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Tenaska Proposes New Conventional Coal-fueled Power Plant To Capture Carbon Dioxide

The more than $3-billion project will provide a significant boost to the local economy, providing up to 2,000 jobs at peak construction and more than 100 permanent well paying jobs during operation.
by Staff Writers
Arlington TX (SPX) Feb 20, 2008
Tenaska is developing a site near Sweetwater, Texas, upon which to construct a technologically advanced coal-fueled electric generating plant able to capture up to 90 percent of the carbon dioxide (CO2) that would otherwise enter the atmosphere. The carbon dioxide would be sold for use in enhancing oil production in the Permian Basin, resulting in geologic storage.

An air permit application, the first formal step in gaining approval to build the plant, was filed today with the Texas Commission on Environmental Quality (TCEQ), according to David Fiorelli, president and CEO of Tenaska's Business Development Group.

The proposed construction site is a 1,919-acre tract east of Sweetwater and north of Interstate 20 in Nolan County. The more than $3-billion project will provide a significant boost to the local economy, providing up to 2,000 jobs at peak construction and more than 100 permanent well paying jobs during operation.

The final decision to proceed with the project will be made in 2009 based on a number of factors, including the availability of local, state and federal incentives; final project cost estimates; and projected market prices for electricity and CO2. Current estimates of these factors make the project appear to be economically feasible.

Speaking to a group of Sweetwater business leaders today, Bill Braudt, Tenaska's general manager of business development, said that "the benefits of this proposed plant are many. It will provide a source of badly needed, environmentally sound electric generating capacity. This plant will use abundant and relatively low-cost coal and help keep Texas electricity prices in check."

"It is exciting to see this innovation coming to West Texas," said Texas State Senator Robert Duncan. "Tenaska's approach to energy generation through the capture of 90% of carbon dioxide and reduced water consumption is unique, and we West Texans pride ourselves on seeking new ways to achieve better results. We expect a strong partnership with Tenaska that will revolutionize this industry."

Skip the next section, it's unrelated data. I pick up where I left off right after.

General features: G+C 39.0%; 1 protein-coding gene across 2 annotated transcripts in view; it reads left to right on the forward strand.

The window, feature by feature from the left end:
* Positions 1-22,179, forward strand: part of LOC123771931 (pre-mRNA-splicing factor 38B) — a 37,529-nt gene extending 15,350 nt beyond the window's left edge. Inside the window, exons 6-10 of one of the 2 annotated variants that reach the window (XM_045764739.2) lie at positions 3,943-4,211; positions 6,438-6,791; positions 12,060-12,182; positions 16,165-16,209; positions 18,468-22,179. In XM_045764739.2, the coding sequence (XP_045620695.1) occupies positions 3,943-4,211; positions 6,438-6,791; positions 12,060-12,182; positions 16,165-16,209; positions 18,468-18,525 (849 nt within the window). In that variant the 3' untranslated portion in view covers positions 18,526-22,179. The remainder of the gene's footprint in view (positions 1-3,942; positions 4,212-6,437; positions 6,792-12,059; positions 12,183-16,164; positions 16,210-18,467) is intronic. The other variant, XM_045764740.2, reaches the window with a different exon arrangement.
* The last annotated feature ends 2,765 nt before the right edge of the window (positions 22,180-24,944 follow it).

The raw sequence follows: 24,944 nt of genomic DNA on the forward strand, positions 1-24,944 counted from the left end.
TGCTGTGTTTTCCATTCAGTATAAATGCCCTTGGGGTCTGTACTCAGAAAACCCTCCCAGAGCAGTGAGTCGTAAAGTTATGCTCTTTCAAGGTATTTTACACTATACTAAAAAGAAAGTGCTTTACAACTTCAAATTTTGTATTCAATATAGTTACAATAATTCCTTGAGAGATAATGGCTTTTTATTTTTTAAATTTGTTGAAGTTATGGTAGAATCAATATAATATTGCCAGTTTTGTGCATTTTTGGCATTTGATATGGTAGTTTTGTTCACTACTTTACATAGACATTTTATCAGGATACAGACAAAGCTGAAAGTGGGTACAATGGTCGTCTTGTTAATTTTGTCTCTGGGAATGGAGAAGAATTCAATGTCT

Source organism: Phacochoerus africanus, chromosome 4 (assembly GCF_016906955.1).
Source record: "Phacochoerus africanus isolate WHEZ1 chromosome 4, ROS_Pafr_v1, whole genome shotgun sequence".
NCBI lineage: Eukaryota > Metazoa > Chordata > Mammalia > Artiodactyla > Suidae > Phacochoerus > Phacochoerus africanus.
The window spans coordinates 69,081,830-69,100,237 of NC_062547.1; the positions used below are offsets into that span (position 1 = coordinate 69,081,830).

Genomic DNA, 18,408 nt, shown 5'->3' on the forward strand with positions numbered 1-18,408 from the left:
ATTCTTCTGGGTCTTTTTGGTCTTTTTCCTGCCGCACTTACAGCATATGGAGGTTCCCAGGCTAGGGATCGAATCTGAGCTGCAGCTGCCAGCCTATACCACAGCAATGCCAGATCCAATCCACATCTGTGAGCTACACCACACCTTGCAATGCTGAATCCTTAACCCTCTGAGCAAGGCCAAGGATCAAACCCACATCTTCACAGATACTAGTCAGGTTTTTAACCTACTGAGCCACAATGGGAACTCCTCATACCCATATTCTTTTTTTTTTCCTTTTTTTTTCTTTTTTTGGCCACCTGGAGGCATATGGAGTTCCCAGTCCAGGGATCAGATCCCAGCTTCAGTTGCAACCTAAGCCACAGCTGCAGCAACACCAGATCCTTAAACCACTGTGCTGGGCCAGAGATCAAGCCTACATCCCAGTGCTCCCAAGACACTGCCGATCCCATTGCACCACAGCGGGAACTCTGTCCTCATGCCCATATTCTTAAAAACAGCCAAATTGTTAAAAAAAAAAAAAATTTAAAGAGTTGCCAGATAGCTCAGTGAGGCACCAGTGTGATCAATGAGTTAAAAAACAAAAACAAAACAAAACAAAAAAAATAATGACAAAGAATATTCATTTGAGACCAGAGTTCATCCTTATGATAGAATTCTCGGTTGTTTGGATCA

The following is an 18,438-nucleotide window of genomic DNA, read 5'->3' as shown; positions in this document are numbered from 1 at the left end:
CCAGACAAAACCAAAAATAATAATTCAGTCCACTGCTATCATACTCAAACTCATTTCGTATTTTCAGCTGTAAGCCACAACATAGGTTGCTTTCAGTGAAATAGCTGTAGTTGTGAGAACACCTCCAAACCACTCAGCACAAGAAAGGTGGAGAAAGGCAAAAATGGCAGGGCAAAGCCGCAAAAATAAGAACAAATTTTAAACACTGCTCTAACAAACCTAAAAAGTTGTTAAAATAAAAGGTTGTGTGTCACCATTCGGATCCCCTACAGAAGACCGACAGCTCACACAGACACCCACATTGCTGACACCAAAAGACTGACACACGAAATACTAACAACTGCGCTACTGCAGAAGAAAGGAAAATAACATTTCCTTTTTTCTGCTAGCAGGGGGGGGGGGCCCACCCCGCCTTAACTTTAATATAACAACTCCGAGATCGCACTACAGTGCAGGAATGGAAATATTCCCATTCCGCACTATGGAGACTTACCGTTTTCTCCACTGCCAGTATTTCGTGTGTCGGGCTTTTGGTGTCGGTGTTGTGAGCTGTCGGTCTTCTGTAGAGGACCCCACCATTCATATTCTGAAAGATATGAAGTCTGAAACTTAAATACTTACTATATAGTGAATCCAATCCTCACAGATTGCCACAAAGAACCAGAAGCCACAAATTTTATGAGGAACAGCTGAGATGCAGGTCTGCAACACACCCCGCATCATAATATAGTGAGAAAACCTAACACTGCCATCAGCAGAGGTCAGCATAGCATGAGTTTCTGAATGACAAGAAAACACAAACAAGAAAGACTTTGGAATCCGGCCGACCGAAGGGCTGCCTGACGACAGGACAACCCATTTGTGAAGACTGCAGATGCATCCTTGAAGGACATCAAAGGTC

Tenaska is working with Sweetwater area officials to determine the feasibility of the project and to provide accurate and timely information to Sweetwater area residents.

Helen Manroe, manager of business development for Tenaska, meeting with Nolan County leaders, pointed out that the Tenaska Trailblazer Energy Center's captured CO2 "will make a major contribution to the Sweetwater and West Texas economies.

"The carbon dioxide produced and captured by this product will enable Texas to increase oil production and thus reduce the nation's dependence on foreign oil," she added.

"Nolan County is home to more wind turbines than any other place in the United States," said Nolan County Judge Tim Fambrough. "The Tenaska Trailblazer Energy Center builds on this area's reputation as a location for progressive, environmentally responsible electric generation. We are delighted to welcome Tenaska to our community."

If built, the plant will be the first new commercial coal-fueled power plant, other than small research projects, to capture and provide for storage of CO2, considered by many a greenhouse gas that contributes to global climate change. As such, it would be a first-of-its-kind breakthrough in environmentally responsible electricity production that has been sought by Texas civic and business leaders, environmentalists and energy consumers.

The CO2 would be captured and transported via pipeline to oil fields in the Permian Basin where it will be used in enhanced oil recovery and stored in the Basin's geologic formations. CO2 has been used to increase oil production in West Texas for more than 30 years.

The volume of CO2 expected to be sold to oil producers could be used to recover enough oil to add more than $1 billion a year of oil production to the Texas economy.

The approximately 600-megawatt (MW) plant would provide enough electricity to power about 600,000 homes. Construction could begin in late 2009 and be completed in 2014.

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